Detroit Tigers right-hander Max Scherzer has had these streaks before. It’s just that this one looks as if it could be a little more permanent.
Scherzer struck out 10 Wednesday to improve to 6-1 in nine starts beginning June 28. He has tied Justin Verlander for the team lead in wins with 12.
In the past, Scherzer has struggled to limit the damage in one inning. The game frequently, but not all the time, seems to get away from him before he can escape damage.
But Wednesday was a good example of how the big right-hander is handling trouble in the last couple of months.
He was a little out of whack in the first inning but gave up just one single.
In the second, though, Scherzer walked Justin Morneau on a 3-2 pitch, then threw four straight balls to Ryan Doumit that put runners on first and second with nobody out.
Scherzer was 2-0 on Trevor Plouffe until catcher Alex Avila got him back into the strike zone with a slider. Plouffe ended up striking out on a 98 mph 2-2 fastball, and the next two batters also struck out.
Max had gotten mad.
“After that second inning I was frustrated with myself,” Scherzer said. “I was too easy. I was trying too easy to find the zone, be easy with it. What I needed to do was fire myself up, go after them, be aggressive with them. Once I fired myself up, that’s when I got back into the zone. I got some big strikeouts.”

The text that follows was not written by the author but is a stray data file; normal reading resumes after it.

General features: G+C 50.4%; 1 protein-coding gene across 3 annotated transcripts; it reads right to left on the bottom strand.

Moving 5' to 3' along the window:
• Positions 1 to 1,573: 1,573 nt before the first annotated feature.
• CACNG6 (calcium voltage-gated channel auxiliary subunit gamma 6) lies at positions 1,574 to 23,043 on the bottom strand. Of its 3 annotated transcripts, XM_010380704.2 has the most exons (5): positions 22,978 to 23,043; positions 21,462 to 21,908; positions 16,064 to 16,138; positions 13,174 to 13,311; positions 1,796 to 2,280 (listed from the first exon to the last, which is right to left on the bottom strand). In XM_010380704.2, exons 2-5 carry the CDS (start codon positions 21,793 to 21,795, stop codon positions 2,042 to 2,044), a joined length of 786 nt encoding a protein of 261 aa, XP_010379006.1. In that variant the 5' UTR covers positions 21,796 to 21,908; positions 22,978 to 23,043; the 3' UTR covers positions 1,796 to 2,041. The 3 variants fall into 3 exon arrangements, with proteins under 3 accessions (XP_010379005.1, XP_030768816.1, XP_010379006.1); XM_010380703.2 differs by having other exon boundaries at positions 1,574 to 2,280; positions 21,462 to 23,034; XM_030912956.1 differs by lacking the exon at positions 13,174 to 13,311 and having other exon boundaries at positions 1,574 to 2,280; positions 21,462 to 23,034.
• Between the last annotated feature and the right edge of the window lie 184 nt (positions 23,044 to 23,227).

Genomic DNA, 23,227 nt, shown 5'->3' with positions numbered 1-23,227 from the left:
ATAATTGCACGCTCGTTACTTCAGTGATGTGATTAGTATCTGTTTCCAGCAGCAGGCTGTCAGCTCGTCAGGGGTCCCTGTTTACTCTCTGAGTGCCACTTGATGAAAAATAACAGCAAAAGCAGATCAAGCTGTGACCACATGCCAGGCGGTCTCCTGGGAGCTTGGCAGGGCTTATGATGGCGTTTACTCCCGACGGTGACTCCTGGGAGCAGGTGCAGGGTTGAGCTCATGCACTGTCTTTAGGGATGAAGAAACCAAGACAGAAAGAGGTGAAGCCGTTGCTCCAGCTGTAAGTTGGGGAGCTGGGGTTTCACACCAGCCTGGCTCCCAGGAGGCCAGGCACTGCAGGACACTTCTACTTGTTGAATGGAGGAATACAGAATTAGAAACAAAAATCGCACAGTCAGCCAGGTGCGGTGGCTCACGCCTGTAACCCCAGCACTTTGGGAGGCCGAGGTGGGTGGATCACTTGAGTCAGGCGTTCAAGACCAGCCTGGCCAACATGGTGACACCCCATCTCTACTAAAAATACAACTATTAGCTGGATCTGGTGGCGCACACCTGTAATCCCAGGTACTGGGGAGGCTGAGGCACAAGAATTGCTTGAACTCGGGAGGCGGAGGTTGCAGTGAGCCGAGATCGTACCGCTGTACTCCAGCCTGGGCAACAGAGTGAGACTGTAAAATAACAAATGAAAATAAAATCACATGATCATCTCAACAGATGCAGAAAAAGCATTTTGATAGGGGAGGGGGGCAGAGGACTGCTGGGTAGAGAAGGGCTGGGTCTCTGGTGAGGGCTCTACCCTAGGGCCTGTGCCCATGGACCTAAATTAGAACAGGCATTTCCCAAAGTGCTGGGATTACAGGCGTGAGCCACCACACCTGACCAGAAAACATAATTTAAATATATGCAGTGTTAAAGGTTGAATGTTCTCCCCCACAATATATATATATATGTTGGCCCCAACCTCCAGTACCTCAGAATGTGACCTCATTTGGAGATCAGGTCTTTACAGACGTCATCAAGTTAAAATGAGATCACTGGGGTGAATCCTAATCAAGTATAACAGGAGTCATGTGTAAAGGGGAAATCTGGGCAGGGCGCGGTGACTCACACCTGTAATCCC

Manager Jim Leyland has said recently that Scherzer, who tended to overthink in the past but now is becoming more analytical, doesn’t know how good he can become.
A visit from pitching coach Jeff Jones helped Scherzer get back on track, and he settled down to go seven innings after throwing 49 pitches in the first two innings. His pitch count at the end was 117.
“Scherzer scared me early with that pitch count,” Leyland said, “but he settled in, pitched terrific. He got that pitch count up real early, and some of that comes with strikeouts but you can’t have it to that extent. But then he settled down, got some quick outs and was able to save it a little bit and able to get through seven.
“Jonesy talked to him and that seemed to help.”
Scherzer allowed five runs in his only defeat since June 28 and four runs in his two no-decisions. He has given up one or two runs in each of his six wins. In each of his last two starts he’s hit 99 mph with a fastball, his highest readings.
But the big thing that’s going on is that Scherzer is able to self-correct during the game, to minimize the danger innings. His slider and changeup have been better.
It’s a sign of a maturing pitcher.